[MIS26-P01] What is “habitable”?: Toward development of aqua planetology
Keywords:aqua planet, terrestrial planet, geochemical cycles
How was the amount of water on Earth determined? How would the biogeochemical cycles have changed if Earth had possessed different amounts of water? To answer these fundamental questions, it is required research at the interactions of geology, geochemistry, biosphere science, planetary science, and solar system exploration. Near-future spacecraft missions for volatile-rich asteroids, Mars, and icy satellites will provide unique observational constraints on water activity on planetary bodies with various amounts of water. Using the observational data, theory based on experiments and modeling could reconstruct water and geochemical cycles occurred on these bodies. Revealing cycles and fixation of water occurred within volatile-rich asteroids are key to determine the amounts of water delivered to Earth during its formation. Knowledge on geochemical cycles on early Mars and icy satellites will also allow to predict possible ecosystems and biomarkers occurred there, which are important for searching for life in future missions.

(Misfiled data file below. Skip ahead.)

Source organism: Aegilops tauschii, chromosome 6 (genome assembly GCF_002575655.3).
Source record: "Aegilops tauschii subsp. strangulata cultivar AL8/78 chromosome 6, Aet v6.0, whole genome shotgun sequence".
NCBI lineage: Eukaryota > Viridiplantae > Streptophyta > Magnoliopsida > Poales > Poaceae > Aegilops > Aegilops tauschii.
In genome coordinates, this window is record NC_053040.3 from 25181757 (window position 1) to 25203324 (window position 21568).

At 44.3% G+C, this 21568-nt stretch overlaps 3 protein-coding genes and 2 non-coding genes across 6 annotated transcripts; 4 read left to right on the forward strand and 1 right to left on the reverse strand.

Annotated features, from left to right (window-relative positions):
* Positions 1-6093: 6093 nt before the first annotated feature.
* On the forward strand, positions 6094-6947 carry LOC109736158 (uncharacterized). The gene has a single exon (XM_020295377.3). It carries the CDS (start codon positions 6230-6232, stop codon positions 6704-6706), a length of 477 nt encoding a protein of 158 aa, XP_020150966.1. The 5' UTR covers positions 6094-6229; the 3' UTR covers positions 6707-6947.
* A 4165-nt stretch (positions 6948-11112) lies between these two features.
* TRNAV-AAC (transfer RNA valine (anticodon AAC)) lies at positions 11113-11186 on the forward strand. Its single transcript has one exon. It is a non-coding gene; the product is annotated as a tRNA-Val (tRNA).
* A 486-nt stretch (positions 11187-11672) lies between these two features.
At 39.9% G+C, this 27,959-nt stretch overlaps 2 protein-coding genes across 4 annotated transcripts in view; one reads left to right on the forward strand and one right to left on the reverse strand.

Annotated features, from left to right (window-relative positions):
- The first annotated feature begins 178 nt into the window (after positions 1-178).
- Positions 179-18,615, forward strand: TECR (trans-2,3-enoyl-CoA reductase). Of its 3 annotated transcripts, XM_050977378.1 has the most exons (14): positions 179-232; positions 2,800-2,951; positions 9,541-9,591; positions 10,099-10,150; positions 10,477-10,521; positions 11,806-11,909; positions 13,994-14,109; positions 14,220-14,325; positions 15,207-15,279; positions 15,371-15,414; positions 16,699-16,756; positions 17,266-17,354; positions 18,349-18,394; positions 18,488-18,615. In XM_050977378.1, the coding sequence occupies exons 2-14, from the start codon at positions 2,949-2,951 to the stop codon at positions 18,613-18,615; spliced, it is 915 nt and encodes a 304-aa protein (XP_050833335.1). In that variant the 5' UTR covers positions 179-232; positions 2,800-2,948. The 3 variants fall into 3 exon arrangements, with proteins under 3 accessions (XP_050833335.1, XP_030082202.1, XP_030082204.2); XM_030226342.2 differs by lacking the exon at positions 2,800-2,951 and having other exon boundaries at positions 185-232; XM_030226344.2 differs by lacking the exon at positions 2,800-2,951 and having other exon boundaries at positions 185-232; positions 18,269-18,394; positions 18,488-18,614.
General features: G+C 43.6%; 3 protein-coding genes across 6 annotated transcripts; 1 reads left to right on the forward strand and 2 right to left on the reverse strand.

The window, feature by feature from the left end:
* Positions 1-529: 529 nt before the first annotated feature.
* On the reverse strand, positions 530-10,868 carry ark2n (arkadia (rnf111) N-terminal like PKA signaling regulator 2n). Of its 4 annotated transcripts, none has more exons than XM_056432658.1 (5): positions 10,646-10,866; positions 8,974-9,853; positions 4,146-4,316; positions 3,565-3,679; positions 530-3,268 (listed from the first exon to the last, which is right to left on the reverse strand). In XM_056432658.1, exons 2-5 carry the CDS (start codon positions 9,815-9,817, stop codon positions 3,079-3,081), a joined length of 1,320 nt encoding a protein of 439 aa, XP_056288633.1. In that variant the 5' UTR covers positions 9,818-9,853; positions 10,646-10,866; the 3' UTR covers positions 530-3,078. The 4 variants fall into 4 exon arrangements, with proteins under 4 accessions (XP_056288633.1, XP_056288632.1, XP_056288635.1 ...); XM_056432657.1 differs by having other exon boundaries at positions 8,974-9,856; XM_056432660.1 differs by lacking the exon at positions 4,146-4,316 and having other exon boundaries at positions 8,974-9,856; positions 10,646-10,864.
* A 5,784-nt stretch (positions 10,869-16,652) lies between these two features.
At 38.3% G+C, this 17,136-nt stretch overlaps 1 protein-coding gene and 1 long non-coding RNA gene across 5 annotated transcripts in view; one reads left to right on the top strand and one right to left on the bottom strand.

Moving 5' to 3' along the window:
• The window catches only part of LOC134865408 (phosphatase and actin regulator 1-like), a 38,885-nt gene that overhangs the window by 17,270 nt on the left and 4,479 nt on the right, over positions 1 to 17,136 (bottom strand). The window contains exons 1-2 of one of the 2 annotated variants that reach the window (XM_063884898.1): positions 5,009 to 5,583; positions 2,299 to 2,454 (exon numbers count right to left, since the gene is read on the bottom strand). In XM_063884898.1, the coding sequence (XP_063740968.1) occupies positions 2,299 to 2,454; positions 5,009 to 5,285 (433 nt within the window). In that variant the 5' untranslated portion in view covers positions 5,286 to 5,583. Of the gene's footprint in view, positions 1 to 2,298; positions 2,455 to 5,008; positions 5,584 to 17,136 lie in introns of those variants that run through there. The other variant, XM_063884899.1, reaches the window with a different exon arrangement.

This paper discusses a strategy how to develop the new fields of research, termed “aqua planetology”, at the interdisciplinary interactions. Aqua planetology aims at understanding the roles of liquid water on planetary bodies and tries to make a new definition of habitability on Earth and beyond.